A lot can go wrong when you’re deciding how to invest your money.
As we’ve discussed before, a range of investment pitfalls can destroy your wealth (which you can read about in a special report you can download here).
Below are three of the most common mistakes investors make – and how to minimise the damage they can cause to your portfolio.
1. Regretting your buys
Once you’ve entered a buy order, it is common to be flooded with a range of emotions – excitement, pleasure, anxiety… or deep regret. “Did I just buy the right stock?” “Am I the sucker who just bought at the top of a market bubble?” “What if this company is a total lemon?” The same thing can happen when you buy anything that costs enough money that you feel it… from a refrigerator to a car.
All this worrying, or “buyer’s remorse,” can be damaging to more than just your health. Beating yourself up after buying something isn’t going to change the fact that you made the purchase. It could easily lead to an impulsive, emotional decision to sell a stock that could well turn out to be a terrific long-term investment.
What to do about it: Do your research before investing in anything, or buying something big. Understanding what you’re buying and why will help you avoid impulse buying and help reduce buyer’s remorse.
Also, when you decide what to buy and at what price, also decide when and at what price to sell it. Then set your stop-loss to prevent a monumental loss. That way you’ll avoid losing any sleep if the investment doesn’t work out how you’d hoped.
2. Doing what everyone else is doing
People tend to follow the herd. It’s human nature to think that if the majority is doing something, then it must be the right thing to do. But the reality is that there’s usually no good reason to follow others.
This crowd, or mob, mentality is one of the reasons market bubbles form. Everyone gets excited about a stock or an industry, the media starts talking about it and prices skyrocket. You don’t want to miss out, so you jump on the bandwagon just as prices are peaking.
It can work the other way, too. When a market starts to fall, the crowd sells everything because it’s worried about heavy losses. You panic and follow suit, guaranteeing your loss.
What to do about it: Listen to your parents’ advice – just because everyone else is doing it doesn’t mean it’s the right thing to do. Try to look at things objectively, and make up your own mind.
And try to be more of a contrarian. If everyone you know is talking stocks and the newspapers are publishing overly optimistic news, it may be time to consider the other side of the story. Or, if everything seems gloomy and everyone you know is avoiding the stock market, it might time to buy.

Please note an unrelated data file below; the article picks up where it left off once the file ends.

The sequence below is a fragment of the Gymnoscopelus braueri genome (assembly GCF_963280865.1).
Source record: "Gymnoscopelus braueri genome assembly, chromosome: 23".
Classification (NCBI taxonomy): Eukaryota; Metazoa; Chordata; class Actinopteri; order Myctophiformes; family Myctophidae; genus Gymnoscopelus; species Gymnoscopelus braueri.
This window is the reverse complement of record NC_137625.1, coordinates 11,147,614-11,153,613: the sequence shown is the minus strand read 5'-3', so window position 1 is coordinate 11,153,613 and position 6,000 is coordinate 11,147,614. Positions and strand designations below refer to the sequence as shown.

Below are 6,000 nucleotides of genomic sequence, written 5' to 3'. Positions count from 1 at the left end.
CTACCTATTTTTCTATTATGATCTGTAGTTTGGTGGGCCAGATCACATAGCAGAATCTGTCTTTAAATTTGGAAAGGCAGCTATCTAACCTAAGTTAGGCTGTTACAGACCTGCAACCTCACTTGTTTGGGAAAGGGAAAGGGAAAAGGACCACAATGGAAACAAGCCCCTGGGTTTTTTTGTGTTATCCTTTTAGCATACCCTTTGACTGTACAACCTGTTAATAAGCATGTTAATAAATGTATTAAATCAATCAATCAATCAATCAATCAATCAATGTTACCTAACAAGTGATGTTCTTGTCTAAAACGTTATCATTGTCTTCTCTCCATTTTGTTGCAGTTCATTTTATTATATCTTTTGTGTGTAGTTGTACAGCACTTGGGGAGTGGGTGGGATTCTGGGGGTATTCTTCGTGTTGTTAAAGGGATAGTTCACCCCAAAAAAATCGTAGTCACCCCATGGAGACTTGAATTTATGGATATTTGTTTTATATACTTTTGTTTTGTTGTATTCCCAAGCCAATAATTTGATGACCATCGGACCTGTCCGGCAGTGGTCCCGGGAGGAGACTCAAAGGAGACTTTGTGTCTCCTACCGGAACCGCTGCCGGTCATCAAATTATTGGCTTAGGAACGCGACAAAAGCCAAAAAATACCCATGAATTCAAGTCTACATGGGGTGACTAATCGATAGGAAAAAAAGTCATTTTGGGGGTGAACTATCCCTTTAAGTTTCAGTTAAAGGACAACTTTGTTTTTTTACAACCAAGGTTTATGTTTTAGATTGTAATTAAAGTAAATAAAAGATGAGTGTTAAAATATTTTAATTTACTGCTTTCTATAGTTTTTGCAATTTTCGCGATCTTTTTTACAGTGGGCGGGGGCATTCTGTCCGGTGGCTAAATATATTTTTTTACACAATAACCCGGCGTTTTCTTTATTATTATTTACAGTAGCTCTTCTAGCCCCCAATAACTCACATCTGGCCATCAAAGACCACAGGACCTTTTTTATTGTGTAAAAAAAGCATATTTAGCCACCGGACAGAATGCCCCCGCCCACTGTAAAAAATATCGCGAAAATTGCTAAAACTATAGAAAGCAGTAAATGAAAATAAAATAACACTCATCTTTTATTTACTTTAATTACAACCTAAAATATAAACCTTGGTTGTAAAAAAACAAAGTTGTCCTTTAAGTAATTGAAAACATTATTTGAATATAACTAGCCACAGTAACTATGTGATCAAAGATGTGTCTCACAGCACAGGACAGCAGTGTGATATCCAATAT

3. Assuming that someone else cares about your money as much as you do
Some of the most expensive words in the English language are, “My financial advisor [or private banker] is taking care of my money.”
Your financial advisor or private banker isn’t your friend. To him, you’re a big balloon full of money… and he’s trying to suck as much out of that balloon as possible. Many even have an acronym for it: SOW. This stands for “share of wallet” and refers to how much of your money they manage. They all want a higher SOW, so they manage more of your money… and earn more fees.
In many countries, advisors are governed by “suitability” rules, and not “fiduciary” rules. Suitability rules imply that if a client has a complaint about a bad investment, a financial advisor only needs to justify why he felt the investment he recommended was suitable for that client. However, the advisor has no legal obligation to do what’s in the best interest of the client. (Of course, he should be doing what’s in his clients’ best interests anyway… but it often doesn’t work out that way).
Having a fiduciary duty towards a client means the advisor has a legal obligation to do what’s best for the client – regardless of how much commission the decision earns (or costs) the advisor.
As we’ve written about before (and in more depth), advisors in Singapore and Hong Kong do not currently have a fiduciary duty towards clients (even though many clients assume they do). But earlier this year, the Monetary Authority of Singapore (MAS), Singapore’s financial regulator, did announce new rules to ensure advisors’ goals are more in line with their clients’ goals.
Hong Kong’s Securities and Futures Commission (SFC) also made some changes to their rules this year. As of the end of March, advisors have a contractual obligation to recommend suitable investments. What this means is that if the advisor is found to have recommended an unsuitable investment, he has broken the contract with the client. This means the advisor and his firm could be forced to pay back money to the client if found guilty.
This doesn’t mean that you should ignore what a financial advisor tells you. People who manage others’ money (should, and often do) know what they’re talking about. But they’re trying to make a living – and they’re doing it by providing a service to you.
What to do about it: Remember that the only person who has your best interests in mind is you. So ask questions. Read all the small print. Don’t be shy about asking for a cut in fees. Before you agree to anything, make sure you understand it. And remember that some advisors should be avoided altogether.
What legendary investor Peter Lynch said about stocks could also apply to any other financial instrument: “Invest at least as much time and effort in choosing a new stock as you would in choosing a new refrigerator.”
Avoiding these three mistakes doesn’t mean every investment decision will turn out as planned. But it will help you avoid doing major damage to your investment portfolio.